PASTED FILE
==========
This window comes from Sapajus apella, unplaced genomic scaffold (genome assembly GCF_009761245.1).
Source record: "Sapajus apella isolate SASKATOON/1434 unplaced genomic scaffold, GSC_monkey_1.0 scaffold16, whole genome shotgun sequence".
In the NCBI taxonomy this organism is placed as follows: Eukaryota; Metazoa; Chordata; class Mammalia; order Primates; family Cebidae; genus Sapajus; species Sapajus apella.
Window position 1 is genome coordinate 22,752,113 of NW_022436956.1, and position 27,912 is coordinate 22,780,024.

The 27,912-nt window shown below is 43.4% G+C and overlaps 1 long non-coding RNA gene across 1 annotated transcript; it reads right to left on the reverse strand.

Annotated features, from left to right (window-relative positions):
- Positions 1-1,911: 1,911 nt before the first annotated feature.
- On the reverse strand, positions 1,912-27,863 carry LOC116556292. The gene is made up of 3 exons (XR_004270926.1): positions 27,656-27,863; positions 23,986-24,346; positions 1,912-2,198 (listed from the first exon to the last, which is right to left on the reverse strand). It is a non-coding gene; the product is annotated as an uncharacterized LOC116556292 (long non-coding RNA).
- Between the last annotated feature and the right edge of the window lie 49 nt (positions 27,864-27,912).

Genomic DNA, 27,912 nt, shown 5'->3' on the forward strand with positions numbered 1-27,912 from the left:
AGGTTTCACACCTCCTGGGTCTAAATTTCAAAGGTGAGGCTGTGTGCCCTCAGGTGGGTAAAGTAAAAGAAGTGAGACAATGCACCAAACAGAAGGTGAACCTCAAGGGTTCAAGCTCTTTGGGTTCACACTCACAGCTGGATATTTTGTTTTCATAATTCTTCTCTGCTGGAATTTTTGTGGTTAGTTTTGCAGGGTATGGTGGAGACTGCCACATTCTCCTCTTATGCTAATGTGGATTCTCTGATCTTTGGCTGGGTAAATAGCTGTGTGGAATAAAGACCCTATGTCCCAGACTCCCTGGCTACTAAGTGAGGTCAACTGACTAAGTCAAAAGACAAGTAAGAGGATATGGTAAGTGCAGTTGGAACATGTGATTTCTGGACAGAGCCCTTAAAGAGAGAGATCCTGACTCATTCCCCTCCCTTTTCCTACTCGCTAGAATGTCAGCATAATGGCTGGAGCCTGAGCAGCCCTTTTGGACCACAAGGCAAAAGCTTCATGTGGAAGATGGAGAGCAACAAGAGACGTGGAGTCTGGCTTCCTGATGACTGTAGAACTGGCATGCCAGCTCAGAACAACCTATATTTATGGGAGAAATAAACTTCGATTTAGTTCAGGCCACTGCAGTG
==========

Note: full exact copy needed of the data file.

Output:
This window comes from Sapajus apella, unplaced genomic scaffold (genome assembly GCF_009761245.1).
Source record: "Sapajus apella isolate SASKATOON/1434 unplaced genomic scaffold, GSC_monkey_1.0 scaffold16, whole genome shotgun sequence".
In the NCBI taxonomy this organism is placed as follows: Eukaryota; Metazoa; Chordata; class Mammalia; order Primates; family Cebidae; genus Sapajus; species Sapajus apella.
Window position 1 is genome coordinate 22,752,113 of NW_022436956.1, and position 27,912 is coordinate 22,780,024.

The 27,912-nt window shown below is 43.4% G+C and overlaps 1 long non-coding RNA gene across 1 annotated transcript; it reads right to left on the reverse strand.

Annotated features, from left to right (window-relative positions):
- Positions 1-1,911: 1,911 nt before the first annotated feature.
- On the reverse strand, positions 1,912-27,863 carry LOC116556292. The gene is made up of 3 exons (XR_004270926.1): positions 27,656-27,863; positions 23,986-24,346; positions 1,912-2,198 (listed from the first exon to the last, which is right to left on the reverse strand). It is a non-coding gene; the product is annotated as an uncharacterized LOC116556292 (long non-coding RNA).
- Between the last annotated feature and the right edge of the window lie 49 nt (positions 27,864-27,912).

Genomic DNA, 27,912 nt, shown 5'->3' on the forward strand with positions numbered 1-27,912 from the left:
AGGTTTCACACCTCCTGGGTCTAAATTTCAAAGGTGAGGCTGTGTGCCCTCAGGTGGGTAAAGTAAAAGAAGTGAGACAATGCACCAAACAGAAGGTGAACCTCAAGGGTTCAAGCTCTTTGGGTTCACACTCACAGCTGGATATTTTGTTTTCATAATTCTTCTCTGCTGGAATTTTTGTGGTTAGTTTTGCAGGGTATGGTGGAGACTGCCACATTCTCCTCTTATGCTAATGTGGATTCTCTGATCTTTGGCTGGGTAAATAGCTGTGTGGAATAAAGACCCTATGTCCCAGACTCCCTGGCTACTAAGTGAGGTCAACTGACTAAGTCAAAAGACAAGTAAGAGGATATGGTAAGTGCAGTTGGAACATGTGATTTCTGGACAGAGCCCTTAAAGAGAGAGATCCTGACTCATTCCCCTCCCTTTTCCTACTCGCTAGAATGTCAGCATAATGGCTGGAGCCTGAGCAGCCCTTTTGGACCACAAGGCAAAAGCTTCATGTGGAAGATGGAGAGCAACAAGAGACGTGGAGTCTGGCTTCCTGATGACTGTAGAACTGGCATGCCAGCTCAGAACAACCTATATTTATGGGAGAAATAAACTTCGATTTAGTTCAGGCCACTGCAGTG